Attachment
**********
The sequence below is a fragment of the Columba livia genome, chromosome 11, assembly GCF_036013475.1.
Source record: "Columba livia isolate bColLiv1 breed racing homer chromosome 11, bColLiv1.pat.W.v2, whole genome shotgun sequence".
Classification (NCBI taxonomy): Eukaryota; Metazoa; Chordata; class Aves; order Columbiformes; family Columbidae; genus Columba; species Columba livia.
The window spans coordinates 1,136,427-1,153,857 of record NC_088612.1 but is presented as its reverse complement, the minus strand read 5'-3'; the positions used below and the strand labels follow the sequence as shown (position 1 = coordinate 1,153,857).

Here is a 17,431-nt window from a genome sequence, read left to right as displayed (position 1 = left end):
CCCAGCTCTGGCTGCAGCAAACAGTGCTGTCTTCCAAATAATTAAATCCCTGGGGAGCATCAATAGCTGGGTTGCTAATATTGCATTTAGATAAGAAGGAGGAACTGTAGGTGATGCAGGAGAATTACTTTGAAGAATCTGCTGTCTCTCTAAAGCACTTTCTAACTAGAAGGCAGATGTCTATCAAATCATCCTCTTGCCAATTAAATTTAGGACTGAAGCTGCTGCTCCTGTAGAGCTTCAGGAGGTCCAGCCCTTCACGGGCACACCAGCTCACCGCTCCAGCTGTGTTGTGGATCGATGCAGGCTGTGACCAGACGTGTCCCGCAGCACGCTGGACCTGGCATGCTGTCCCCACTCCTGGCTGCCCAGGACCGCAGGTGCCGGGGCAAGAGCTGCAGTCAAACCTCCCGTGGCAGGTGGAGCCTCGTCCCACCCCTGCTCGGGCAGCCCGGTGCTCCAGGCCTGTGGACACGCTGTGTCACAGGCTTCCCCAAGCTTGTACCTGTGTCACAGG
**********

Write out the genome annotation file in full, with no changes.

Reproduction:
The sequence below is a fragment of the Columba livia genome, chromosome 11, assembly GCF_036013475.1.
Source record: "Columba livia isolate bColLiv1 breed racing homer chromosome 11, bColLiv1.pat.W.v2, whole genome shotgun sequence".
Classification (NCBI taxonomy): Eukaryota; Metazoa; Chordata; class Aves; order Columbiformes; family Columbidae; genus Columba; species Columba livia.
The window spans coordinates 1,136,427-1,153,857 of record NC_088612.1 but is presented as its reverse complement, the minus strand read 5'-3'; the positions used below and the strand labels follow the sequence as shown (position 1 = coordinate 1,153,857).

Here is a 17,431-nt window from a genome sequence, read left to right as displayed (position 1 = left end):
CCCAGCTCTGGCTGCAGCAAACAGTGCTGTCTTCCAAATAATTAAATCCCTGGGGAGCATCAATAGCTGGGTTGCTAATATTGCATTTAGATAAGAAGGAGGAACTGTAGGTGATGCAGGAGAATTACTTTGAAGAATCTGCTGTCTCTCTAAAGCACTTTCTAACTAGAAGGCAGATGTCTATCAAATCATCCTCTTGCCAATTAAATTTAGGACTGAAGCTGCTGCTCCTGTAGAGCTTCAGGAGGTCCAGCCCTTCACGGGCACACCAGCTCACCGCTCCAGCTGTGTTGTGGATCGATGCAGGCTGTGACCAGACGTGTCCCGCAGCACGCTGGACCTGGCATGCTGTCCCCACTCCTGGCTGCCCAGGACCGCAGGTGCCGGGGCAAGAGCTGCAGTCAAACCTCCCGTGGCAGGTGGAGCCTCGTCCCACCCCTGCTCGGGCAGCCCGGTGCTCCAGGCCTGTGGACACGCTGTGTCACAGGCTTCCCCAAGCTTGTACCTGTGTCACAGG